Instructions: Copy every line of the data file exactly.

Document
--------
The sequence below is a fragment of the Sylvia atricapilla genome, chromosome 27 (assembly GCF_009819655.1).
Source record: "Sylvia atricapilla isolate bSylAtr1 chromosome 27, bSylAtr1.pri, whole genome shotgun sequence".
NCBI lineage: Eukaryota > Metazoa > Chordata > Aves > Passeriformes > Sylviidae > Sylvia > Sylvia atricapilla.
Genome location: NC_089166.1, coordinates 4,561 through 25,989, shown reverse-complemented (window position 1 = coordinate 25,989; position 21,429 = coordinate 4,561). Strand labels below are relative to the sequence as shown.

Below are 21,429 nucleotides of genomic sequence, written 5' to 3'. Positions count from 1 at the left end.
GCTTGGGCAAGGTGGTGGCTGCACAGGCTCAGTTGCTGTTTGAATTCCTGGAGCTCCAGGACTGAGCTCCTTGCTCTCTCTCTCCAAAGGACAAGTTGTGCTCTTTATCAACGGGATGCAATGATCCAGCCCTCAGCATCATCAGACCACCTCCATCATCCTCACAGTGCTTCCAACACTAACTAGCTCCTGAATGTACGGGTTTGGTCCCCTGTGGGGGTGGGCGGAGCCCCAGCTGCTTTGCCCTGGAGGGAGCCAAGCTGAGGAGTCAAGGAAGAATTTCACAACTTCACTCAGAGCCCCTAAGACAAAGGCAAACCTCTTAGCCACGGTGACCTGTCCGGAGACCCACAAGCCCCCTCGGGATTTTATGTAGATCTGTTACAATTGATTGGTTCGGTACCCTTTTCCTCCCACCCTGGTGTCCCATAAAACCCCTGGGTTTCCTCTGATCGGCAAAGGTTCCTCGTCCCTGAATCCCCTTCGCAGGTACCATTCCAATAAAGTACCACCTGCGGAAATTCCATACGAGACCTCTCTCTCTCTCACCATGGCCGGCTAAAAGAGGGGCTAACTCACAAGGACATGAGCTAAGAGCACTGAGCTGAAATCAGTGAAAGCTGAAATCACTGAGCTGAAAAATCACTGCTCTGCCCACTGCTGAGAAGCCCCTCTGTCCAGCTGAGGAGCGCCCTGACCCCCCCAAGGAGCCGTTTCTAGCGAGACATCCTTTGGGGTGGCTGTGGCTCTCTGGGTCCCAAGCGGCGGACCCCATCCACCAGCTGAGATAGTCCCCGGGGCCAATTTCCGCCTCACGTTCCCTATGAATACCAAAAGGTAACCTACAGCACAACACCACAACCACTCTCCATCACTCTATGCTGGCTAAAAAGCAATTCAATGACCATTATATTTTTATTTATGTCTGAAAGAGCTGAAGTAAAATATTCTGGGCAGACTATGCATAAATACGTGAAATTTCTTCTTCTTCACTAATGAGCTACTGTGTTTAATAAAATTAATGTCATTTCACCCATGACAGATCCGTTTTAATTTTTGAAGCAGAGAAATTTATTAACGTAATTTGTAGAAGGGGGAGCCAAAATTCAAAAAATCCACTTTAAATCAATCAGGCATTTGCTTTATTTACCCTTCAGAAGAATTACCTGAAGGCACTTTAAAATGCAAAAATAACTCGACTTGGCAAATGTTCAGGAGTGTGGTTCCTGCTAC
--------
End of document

The sequence below is a fragment of the Sylvia atricapilla genome, chromosome 27 (assembly GCF_009819655.1).
Source record: "Sylvia atricapilla isolate bSylAtr1 chromosome 27, bSylAtr1.pri, whole genome shotgun sequence".
NCBI lineage: Eukaryota > Metazoa > Chordata > Aves > Passeriformes > Sylviidae > Sylvia > Sylvia atricapilla.
Genome location: NC_089166.1, coordinates 4,561 through 25,989, shown reverse-complemented (window position 1 = coordinate 25,989; position 21,429 = coordinate 4,561). Strand labels below are relative to the sequence as shown.

Below are 21,429 nucleotides of genomic sequence, written 5' to 3'. Positions count from 1 at the left end.
GCTTGGGCAAGGTGGTGGCTGCACAGGCTCAGTTGCTGTTTGAATTCCTGGAGCTCCAGGACTGAGCTCCTTGCTCTCTCTCTCCAAAGGACAAGTTGTGCTCTTTATCAACGGGATGCAATGATCCAGCCCTCAGCATCATCAGACCACCTCCATCATCCTCACAGTGCTTCCAACACTAACTAGCTCCTGAATGTACGGGTTTGGTCCCCTGTGGGGGTGGGCGGAGCCCCAGCTGCTTTGCCCTGGAGGGAGCCAAGCTGAGGAGTCAAGGAAGAATTTCACAACTTCACTCAGAGCCCCTAAGACAAAGGCAAACCTCTTAGCCACGGTGACCTGTCCGGAGACCCACAAGCCCCCTCGGGATTTTATGTAGATCTGTTACAATTGATTGGTTCGGTACCCTTTTCCTCCCACCCTGGTGTCCCATAAAACCCCTGGGTTTCCTCTGATCGGCAAAGGTTCCTCGTCCCTGAATCCCCTTCGCAGGTACCATTCCAATAAAGTACCACCTGCGGAAATTCCATACGAGACCTCTCTCTCTCTCACCATGGCCGGCTAAAAGAGGGGCTAACTCACAAGGACATGAGCTAAGAGCACTGAGCTGAAATCAGTGAAAGCTGAAATCACTGAGCTGAAAAATCACTGCTCTGCCCACTGCTGAGAAGCCCCTCTGTCCAGCTGAGGAGCGCCCTGACCCCCCCAAGGAGCCGTTTCTAGCGAGACATCCTTTGGGGTGGCTGTGGCTCTCTGGGTCCCAAGCGGCGGACCCCATCCACCAGCTGAGATAGTCCCCGGGGCCAATTTCCGCCTCACGTTCCCTATGAATACCAAAAGGTAACCTACAGCACAACACCACAACCACTCTCCATCACTCTATGCTGGCTAAAAAGCAATTCAATGACCATTATATTTTTATTTATGTCTGAAAGAGCTGAAGTAAAATATTCTGGGCAGACTATGCATAAATACGTGAAATTTCTTCTTCTTCACTAATGAGCTACTGTGTTTAATAAAATTAATGTCATTTCACCCATGACAGATCCGTTTTAATTTTTGAAGCAGAGAAATTTATTAACGTAATTTGTAGAAGGGGGAGCCAAAATTCAAAAAATCCACTTTAAATCAATCAGGCATTTGCTTTATTTACCCTTCAGAAGAATTACCTGAAGGCACTTTAAAATGCAAAAATAACTCGACTTGGCAAATGTTCAGGAGTGTGGTTCCTGCTAC